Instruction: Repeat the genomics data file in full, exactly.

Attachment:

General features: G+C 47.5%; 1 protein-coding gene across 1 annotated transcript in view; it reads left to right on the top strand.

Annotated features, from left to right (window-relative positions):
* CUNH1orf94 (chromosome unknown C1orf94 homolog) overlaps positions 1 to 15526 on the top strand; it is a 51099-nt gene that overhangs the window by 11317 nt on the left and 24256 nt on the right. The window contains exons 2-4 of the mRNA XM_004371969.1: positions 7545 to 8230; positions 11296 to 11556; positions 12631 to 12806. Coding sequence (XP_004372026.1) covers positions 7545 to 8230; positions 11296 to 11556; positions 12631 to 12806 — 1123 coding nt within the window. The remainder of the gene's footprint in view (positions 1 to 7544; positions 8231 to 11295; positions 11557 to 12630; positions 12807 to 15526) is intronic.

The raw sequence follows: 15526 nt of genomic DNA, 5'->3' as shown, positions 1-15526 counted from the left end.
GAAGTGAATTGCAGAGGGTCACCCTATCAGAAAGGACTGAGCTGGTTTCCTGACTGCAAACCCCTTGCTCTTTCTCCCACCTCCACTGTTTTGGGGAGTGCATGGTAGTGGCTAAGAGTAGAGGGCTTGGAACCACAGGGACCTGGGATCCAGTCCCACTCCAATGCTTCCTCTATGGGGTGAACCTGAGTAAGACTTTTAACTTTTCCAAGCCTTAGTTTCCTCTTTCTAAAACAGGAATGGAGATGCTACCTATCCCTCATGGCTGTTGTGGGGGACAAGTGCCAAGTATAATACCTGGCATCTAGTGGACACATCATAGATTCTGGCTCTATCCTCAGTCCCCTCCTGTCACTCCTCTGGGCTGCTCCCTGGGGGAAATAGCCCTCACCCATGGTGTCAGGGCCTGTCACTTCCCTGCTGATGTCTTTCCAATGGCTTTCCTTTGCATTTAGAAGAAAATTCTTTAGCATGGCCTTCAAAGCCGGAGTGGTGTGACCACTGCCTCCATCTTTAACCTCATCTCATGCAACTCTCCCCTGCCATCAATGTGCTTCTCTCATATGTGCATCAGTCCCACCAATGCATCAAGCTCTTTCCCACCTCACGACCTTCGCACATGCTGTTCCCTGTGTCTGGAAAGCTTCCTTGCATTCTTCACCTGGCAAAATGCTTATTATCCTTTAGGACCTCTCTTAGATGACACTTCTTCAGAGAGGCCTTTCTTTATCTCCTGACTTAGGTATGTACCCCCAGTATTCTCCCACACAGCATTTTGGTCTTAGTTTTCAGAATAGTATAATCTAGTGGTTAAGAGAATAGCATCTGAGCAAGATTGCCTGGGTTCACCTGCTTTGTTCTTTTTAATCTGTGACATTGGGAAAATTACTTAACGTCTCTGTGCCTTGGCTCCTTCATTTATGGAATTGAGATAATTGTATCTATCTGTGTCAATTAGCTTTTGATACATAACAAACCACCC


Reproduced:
General features: G+C 47.5%; 1 protein-coding gene across 1 annotated transcript in view; it reads left to right on the top strand.

Annotated features, from left to right (window-relative positions):
* CUNH1orf94 (chromosome unknown C1orf94 homolog) overlaps positions 1 to 15526 on the top strand; it is a 51099-nt gene that overhangs the window by 11317 nt on the left and 24256 nt on the right. The window contains exons 2-4 of the mRNA XM_004371969.1: positions 7545 to 8230; positions 11296 to 11556; positions 12631 to 12806. Coding sequence (XP_004372026.1) covers positions 7545 to 8230; positions 11296 to 11556; positions 12631 to 12806 — 1123 coding nt within the window. The remainder of the gene's footprint in view (positions 1 to 7544; positions 8231 to 11295; positions 11557 to 12630; positions 12807 to 15526) is intronic.

The raw sequence follows: 15526 nt of genomic DNA, 5'->3' as shown, positions 1-15526 counted from the left end.
GAAGTGAATTGCAGAGGGTCACCCTATCAGAAAGGACTGAGCTGGTTTCCTGACTGCAAACCCCTTGCTCTTTCTCCCACCTCCACTGTTTTGGGGAGTGCATGGTAGTGGCTAAGAGTAGAGGGCTTGGAACCACAGGGACCTGGGATCCAGTCCCACTCCAATGCTTCCTCTATGGGGTGAACCTGAGTAAGACTTTTAACTTTTCCAAGCCTTAGTTTCCTCTTTCTAAAACAGGAATGGAGATGCTACCTATCCCTCATGGCTGTTGTGGGGGACAAGTGCCAAGTATAATACCTGGCATCTAGTGGACACATCATAGATTCTGGCTCTATCCTCAGTCCCCTCCTGTCACTCCTCTGGGCTGCTCCCTGGGGGAAATAGCCCTCACCCATGGTGTCAGGGCCTGTCACTTCCCTGCTGATGTCTTTCCAATGGCTTTCCTTTGCATTTAGAAGAAAATTCTTTAGCATGGCCTTCAAAGCCGGAGTGGTGTGACCACTGCCTCCATCTTTAACCTCATCTCATGCAACTCTCCCCTGCCATCAATGTGCTTCTCTCATATGTGCATCAGTCCCACCAATGCATCAAGCTCTTTCCCACCTCACGACCTTCGCACATGCTGTTCCCTGTGTCTGGAAAGCTTCCTTGCATTCTTCACCTGGCAAAATGCTTATTATCCTTTAGGACCTCTCTTAGATGACACTTCTTCAGAGAGGCCTTTCTTTATCTCCTGACTTAGGTATGTACCCCCAGTATTCTCCCACACAGCATTTTGGTCTTAGTTTTCAGAATAGTATAATCTAGTGGTTAAGAGAATAGCATCTGAGCAAGATTGCCTGGGTTCACCTGCTTTGTTCTTTTTAATCTGTGACATTGGGAAAATTACTTAACGTCTCTGTGCCTTGGCTCCTTCATTTATGGAATTGAGATAATTGTATCTATCTGTGTCAATTAGCTTTTGATACATAACAAACCACCC